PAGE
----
Above the Noise

Is Video Game Addiction Real? | Above the Noise

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As the video game Fortnite is taking over the world, there's a rising panic that some gamers are getting full-on addicted, with headlines like “Parenting the Fortnite Addict” and “I almost lost my sons to Fortnite” popping up all over the place. Even the World Health Organization is worried about video games—just recently, it officially recognized “Gaming Disorder” as a mental health condition. But it’s not that simple. The American Psychiatric Association isn’t convinced, and says there’s not enough research showing that video game addiction is its own disorder. So what’s going on? Is video game addiction REALLY a thing? Find out in the latest Above the Noise episode. And join the discussion about video game addiction with other students on KQED Learn by going to Activity in Support Materials. (Log in required.)

Affirmative Action: Should Race Be a Factor in College Admissions? | Above the Noise

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Affirmative action is back in the news, and with it comes the age-old debate over whether or not universities should consider an applicant’s race when deciding who gets in. When it comes to higher education, affirmative action was originally intended as a way to level the playing field for women and minority students who have historically been discriminated against at these institutions. But now, many opponents say those discrimination days are over and affirmative action is actually itself a form of discrimination. What do you think? Should race be considered in college admissions? Have your students watch the video and respond to the question in KQED Learn.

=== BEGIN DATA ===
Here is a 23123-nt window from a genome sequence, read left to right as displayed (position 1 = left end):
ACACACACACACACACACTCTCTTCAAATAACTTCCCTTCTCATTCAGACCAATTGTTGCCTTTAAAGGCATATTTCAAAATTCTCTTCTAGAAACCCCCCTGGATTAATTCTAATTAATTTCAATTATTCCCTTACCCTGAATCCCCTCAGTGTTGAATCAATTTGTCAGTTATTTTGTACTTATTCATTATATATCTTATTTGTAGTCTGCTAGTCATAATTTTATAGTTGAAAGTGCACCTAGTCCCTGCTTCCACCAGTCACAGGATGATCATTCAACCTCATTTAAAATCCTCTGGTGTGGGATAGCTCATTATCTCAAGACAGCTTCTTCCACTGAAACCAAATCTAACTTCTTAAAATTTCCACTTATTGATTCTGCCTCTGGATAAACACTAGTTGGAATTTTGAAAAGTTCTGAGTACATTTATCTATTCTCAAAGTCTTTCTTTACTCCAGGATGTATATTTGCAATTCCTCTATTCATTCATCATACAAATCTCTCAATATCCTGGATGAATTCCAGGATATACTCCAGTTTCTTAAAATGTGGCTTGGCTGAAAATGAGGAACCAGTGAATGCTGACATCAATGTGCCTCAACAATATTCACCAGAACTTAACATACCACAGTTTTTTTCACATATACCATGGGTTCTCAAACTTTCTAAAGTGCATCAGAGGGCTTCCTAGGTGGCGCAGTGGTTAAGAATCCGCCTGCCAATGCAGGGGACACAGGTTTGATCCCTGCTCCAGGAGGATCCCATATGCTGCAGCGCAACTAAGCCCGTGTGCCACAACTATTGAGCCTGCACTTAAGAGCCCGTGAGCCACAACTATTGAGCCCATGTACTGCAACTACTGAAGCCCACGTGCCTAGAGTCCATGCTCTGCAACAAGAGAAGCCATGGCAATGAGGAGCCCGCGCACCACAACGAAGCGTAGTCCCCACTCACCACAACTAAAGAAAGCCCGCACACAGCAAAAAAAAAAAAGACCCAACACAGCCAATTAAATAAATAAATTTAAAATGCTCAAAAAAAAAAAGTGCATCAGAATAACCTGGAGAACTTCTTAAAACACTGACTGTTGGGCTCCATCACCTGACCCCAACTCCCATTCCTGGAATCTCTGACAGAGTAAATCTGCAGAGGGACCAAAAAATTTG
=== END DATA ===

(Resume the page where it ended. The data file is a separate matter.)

Deepfakes: Can You Spot a Phony Video? | Above the Noise

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Recently, a doctored video of Speaker Nancy Pelosi got millions of views on social media. Deepfakes are becoming easier to make and spread, and Above the Noise is here to help people understand this new phenomenon and what to do about it. 

Have your students watch the video and respond to the question in KQED Learn.

 

 

How Can We Get More Young People to Vote? | Above the Noise

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Voting is a really important part of the democratic process. We all know this, but in reality, many people don’t vote. That is especially true for younger generations who historically have had very low voter turnout rates in the U.S. This is kind of a big deal because younger people have a lot at stake in most elections. So, why don’t young people vote as much as older people? Find out in the latest Above the Noise episode. Have your students join the discussion with other students across the country on KQED Learn. (Log in required.)

Homework in High School: How Much Is Too Much? | Above the Noise

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It’s not hard to find a high school student who is stressed about homework. Many are stressed to the max — juggling extracurricular activities, jobs and family responsibilities. It can be hard for many students, particularly low-income students, to find the time to dedicate to homework. So students in the PBS NewsHour Student Reporting Labs program at YouthBeat in Oakland, California are asking what’s a fair amount of homework for high school students? Have your students watch the video and respond to the question in KQED Learn.